Smile for the Camera

With "turnaround" now approved, a high school looks forward

Nico Ryan, a junior, (second from right), shows community members his winning design for a competition sponsored by the Partnership for Student Advocacy.

Juniors at the High School for Graphic Communication Arts have a lot on their minds this month. They are putting the finishing touches on photography and graphic design projects, planning their study schedule for Regents exams, and signing up for the SAT.

The handful of students who met this morning to show off posters they designed for a local advocacy organization did not rank the school’s impending “turnaround” high on their list of worries.

As hundreds of students and teachers rallied around the city to protest the Department of Education plan — approved last week — to abruptly close, reopen and rename 24 schools this year, Graphics remained virtually silent. City officials floating closing Graphics last year but backtracked on the idea after large groups of students and graduates made their case for the school’s future at a tense meeting with DOE officials. But at its turnaround hearing this spring, just 32 people signed up to speak, compared with nearly 200 at some other schools.

Lantigua Sime, a longtime assistant principal at the Hell’s Kitchen Career and Technical Education school, said the students have already accepted the turnaround and moved on.

“You didn’t see any protests, you didn’t hear any noise here because we’re moving forward,” Sime said. “Anyone who is on the bus is on the bus. Anyone who isn’t is already waiting for their next one.”

Piotr Nieznalski, a 2002 graduate of Graphics who has been teaching at the school for four years — first as a teacher in the now-phasing out printing program, then as a graphic design teacher — said he is upbeat about the news.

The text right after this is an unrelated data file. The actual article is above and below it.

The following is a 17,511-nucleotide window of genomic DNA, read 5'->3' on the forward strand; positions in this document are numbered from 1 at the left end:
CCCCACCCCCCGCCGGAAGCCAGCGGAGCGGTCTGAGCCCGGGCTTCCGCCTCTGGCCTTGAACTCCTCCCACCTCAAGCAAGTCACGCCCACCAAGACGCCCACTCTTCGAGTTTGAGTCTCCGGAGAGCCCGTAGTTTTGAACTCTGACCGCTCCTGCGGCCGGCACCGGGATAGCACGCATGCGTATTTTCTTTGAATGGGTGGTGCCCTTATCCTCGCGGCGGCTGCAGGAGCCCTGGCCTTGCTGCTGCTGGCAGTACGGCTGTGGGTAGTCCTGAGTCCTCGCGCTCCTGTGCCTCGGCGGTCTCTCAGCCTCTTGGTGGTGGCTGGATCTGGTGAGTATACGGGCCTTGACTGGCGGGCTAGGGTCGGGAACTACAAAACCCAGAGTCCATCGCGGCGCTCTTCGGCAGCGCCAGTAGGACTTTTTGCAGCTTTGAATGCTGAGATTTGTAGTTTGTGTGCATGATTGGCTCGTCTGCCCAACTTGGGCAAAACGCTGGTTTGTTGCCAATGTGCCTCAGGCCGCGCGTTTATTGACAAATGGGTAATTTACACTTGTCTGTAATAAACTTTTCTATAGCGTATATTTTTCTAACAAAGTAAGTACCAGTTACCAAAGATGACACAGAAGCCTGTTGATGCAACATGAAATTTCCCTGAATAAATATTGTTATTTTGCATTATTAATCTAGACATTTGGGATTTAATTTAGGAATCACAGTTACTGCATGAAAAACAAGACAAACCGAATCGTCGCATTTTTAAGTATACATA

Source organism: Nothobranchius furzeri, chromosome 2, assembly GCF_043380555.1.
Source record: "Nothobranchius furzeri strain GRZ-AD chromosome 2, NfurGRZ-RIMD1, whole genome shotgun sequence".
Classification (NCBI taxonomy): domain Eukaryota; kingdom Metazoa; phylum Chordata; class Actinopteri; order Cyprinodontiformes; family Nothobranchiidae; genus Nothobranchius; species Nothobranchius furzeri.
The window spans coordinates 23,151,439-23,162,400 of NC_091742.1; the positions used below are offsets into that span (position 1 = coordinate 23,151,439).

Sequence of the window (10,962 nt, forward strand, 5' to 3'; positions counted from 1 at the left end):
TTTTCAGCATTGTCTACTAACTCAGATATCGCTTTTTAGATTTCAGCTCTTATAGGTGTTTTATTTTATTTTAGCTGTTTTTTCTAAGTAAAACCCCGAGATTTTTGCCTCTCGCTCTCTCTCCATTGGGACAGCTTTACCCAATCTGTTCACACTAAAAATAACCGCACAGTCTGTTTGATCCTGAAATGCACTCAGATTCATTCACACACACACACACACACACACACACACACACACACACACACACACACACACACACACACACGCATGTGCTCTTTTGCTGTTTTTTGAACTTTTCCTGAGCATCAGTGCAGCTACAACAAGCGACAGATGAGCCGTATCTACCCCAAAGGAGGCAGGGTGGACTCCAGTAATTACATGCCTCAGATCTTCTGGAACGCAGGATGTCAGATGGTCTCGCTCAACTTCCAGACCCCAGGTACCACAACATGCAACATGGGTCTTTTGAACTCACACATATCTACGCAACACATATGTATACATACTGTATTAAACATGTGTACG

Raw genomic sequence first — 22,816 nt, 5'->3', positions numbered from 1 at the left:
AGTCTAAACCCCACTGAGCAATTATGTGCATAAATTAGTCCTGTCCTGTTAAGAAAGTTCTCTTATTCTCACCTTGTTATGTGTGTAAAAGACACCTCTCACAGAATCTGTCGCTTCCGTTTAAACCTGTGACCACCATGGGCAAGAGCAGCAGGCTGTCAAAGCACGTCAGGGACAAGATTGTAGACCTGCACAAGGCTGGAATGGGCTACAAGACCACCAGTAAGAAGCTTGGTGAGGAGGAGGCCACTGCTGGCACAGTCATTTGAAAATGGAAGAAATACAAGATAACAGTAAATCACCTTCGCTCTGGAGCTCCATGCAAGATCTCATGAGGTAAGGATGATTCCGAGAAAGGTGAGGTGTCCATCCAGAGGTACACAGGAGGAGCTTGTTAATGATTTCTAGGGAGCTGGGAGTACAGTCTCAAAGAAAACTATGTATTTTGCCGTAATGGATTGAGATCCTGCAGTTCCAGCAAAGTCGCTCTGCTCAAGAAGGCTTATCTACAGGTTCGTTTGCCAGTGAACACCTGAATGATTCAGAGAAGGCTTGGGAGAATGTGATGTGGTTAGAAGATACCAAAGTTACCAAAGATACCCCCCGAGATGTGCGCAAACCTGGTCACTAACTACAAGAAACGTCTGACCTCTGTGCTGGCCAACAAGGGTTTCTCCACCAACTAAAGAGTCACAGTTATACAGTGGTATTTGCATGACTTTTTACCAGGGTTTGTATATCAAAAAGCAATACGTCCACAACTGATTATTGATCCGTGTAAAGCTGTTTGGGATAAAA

“We’re doing good things, they can’t stop good things from happening. That’s my way of thinking,” he said. “Hopefully they’ll see, because we’re doing these excellent things, there’s no reason to get rid of those things.”

Nieznalski said union representatives came to the school Monday afternoon to talk teachers through the contract requirements and the rehiring process. In the coming weeks principals at each of the schools will have to post job descriptions for each of the teaching positions, whether or not they plan to replace the current teachers.

Nieznalski was gathered with a dozen of his students and several other Graphics teachers on the second floor, where education advocate Mary Conway-Spiegel celebrated three students who won a competition she held to design posters and cards for her nonprofit, Partnership for Student Advocacy.

Sime said the competition was evidence of the internship-heavy CTE school’s commitment to giving students job experience, and getting their work viewed professionally.

“This is the tip of the iceberg. This is how we’re going to do our work from this September on, partnering with our community-based organizations,” Sime said. “Everything we do in this building is going to be based on real-world experience.”